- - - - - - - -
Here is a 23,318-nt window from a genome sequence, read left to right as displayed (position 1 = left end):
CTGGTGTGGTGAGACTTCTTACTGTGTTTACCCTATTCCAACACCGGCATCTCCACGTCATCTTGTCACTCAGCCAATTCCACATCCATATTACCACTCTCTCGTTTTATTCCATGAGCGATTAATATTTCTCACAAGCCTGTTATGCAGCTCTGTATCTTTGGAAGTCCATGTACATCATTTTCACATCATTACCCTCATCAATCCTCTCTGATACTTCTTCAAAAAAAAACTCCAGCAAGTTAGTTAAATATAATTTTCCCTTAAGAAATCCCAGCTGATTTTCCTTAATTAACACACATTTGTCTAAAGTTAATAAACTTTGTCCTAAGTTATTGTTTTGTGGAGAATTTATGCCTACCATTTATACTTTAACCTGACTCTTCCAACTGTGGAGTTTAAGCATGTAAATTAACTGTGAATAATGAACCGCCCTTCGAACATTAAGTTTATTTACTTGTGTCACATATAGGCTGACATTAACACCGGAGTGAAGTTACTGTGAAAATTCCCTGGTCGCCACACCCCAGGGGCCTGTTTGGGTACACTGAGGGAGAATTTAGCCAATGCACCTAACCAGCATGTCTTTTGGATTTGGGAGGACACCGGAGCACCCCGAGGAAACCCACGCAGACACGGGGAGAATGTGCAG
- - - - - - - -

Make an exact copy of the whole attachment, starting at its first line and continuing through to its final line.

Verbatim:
Here is a 23,318-nt window from a genome sequence, read left to right as displayed (position 1 = left end):
CTGGTGTGGTGAGACTTCTTACTGTGTTTACCCTATTCCAACACCGGCATCTCCACGTCATCTTGTCACTCAGCCAATTCCACATCCATATTACCACTCTCTCGTTTTATTCCATGAGCGATTAATATTTCTCACAAGCCTGTTATGCAGCTCTGTATCTTTGGAAGTCCATGTACATCATTTTCACATCATTACCCTCATCAATCCTCTCTGATACTTCTTCAAAAAAAAACTCCAGCAAGTTAGTTAAATATAATTTTCCCTTAAGAAATCCCAGCTGATTTTCCTTAATTAACACACATTTGTCTAAAGTTAATAAACTTTGTCCTAAGTTATTGTTTTGTGGAGAATTTATGCCTACCATTTATACTTTAACCTGACTCTTCCAACTGTGGAGTTTAAGCATGTAAATTAACTGTGAATAATGAACCGCCCTTCGAACATTAAGTTTATTTACTTGTGTCACATATAGGCTGACATTAACACCGGAGTGAAGTTACTGTGAAAATTCCCTGGTCGCCACACCCCAGGGGCCTGTTTGGGTACACTGAGGGAGAATTTAGCCAATGCACCTAACCAGCATGTCTTTTGGATTTGGGAGGACACCGGAGCACCCCGAGGAAACCCACGCAGACACGGGGAGAATGTGCAG